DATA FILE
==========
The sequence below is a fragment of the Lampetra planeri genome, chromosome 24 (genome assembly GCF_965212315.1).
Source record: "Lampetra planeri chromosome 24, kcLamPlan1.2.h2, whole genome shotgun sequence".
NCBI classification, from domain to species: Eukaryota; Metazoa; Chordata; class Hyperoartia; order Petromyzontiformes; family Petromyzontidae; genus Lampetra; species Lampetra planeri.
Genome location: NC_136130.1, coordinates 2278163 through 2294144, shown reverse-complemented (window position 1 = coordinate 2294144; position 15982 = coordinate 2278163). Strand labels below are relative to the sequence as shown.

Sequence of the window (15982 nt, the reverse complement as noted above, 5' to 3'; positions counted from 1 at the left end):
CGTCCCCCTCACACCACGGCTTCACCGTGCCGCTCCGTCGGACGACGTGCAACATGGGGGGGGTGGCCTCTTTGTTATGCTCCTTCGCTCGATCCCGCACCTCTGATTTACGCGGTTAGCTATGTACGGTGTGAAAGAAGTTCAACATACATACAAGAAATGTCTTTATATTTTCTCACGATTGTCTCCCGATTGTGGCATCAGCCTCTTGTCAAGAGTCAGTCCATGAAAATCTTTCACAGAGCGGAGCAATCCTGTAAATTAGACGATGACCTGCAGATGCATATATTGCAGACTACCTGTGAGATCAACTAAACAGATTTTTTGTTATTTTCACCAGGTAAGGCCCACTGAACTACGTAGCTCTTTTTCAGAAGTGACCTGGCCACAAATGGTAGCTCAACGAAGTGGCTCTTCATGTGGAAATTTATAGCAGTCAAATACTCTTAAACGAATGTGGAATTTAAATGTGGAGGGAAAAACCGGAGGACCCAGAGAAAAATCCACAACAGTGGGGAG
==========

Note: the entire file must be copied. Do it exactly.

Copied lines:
The sequence below is a fragment of the Lampetra planeri genome, chromosome 24 (genome assembly GCF_965212315.1).
Source record: "Lampetra planeri chromosome 24, kcLamPlan1.2.h2, whole genome shotgun sequence".
NCBI classification, from domain to species: Eukaryota; Metazoa; Chordata; class Hyperoartia; order Petromyzontiformes; family Petromyzontidae; genus Lampetra; species Lampetra planeri.
Genome location: NC_136130.1, coordinates 2278163 through 2294144, shown reverse-complemented (window position 1 = coordinate 2294144; position 15982 = coordinate 2278163). Strand labels below are relative to the sequence as shown.

Sequence of the window (15982 nt, the reverse complement as noted above, 5' to 3'; positions counted from 1 at the left end):
CGTCCCCCTCACACCACGGCTTCACCGTGCCGCTCCGTCGGACGACGTGCAACATGGGGGGGGTGGCCTCTTTGTTATGCTCCTTCGCTCGATCCCGCACCTCTGATTTACGCGGTTAGCTATGTACGGTGTGAAAGAAGTTCAACATACATACAAGAAATGTCTTTATATTTTCTCACGATTGTCTCCCGATTGTGGCATCAGCCTCTTGTCAAGAGTCAGTCCATGAAAATCTTTCACAGAGCGGAGCAATCCTGTAAATTAGACGATGACCTGCAGATGCATATATTGCAGACTACCTGTGAGATCAACTAAACAGATTTTTTGTTATTTTCACCAGGTAAGGCCCACTGAACTACGTAGCTCTTTTTCAGAAGTGACCTGGCCACAAATGGTAGCTCAACGAAGTGGCTCTTCATGTGGAAATTTATAGCAGTCAAATACTCTTAAACGAATGTGGAATTTAAATGTGGAGGGAAAAACCGGAGGACCCAGAGAAAAATCCACAACAGTGGGGAG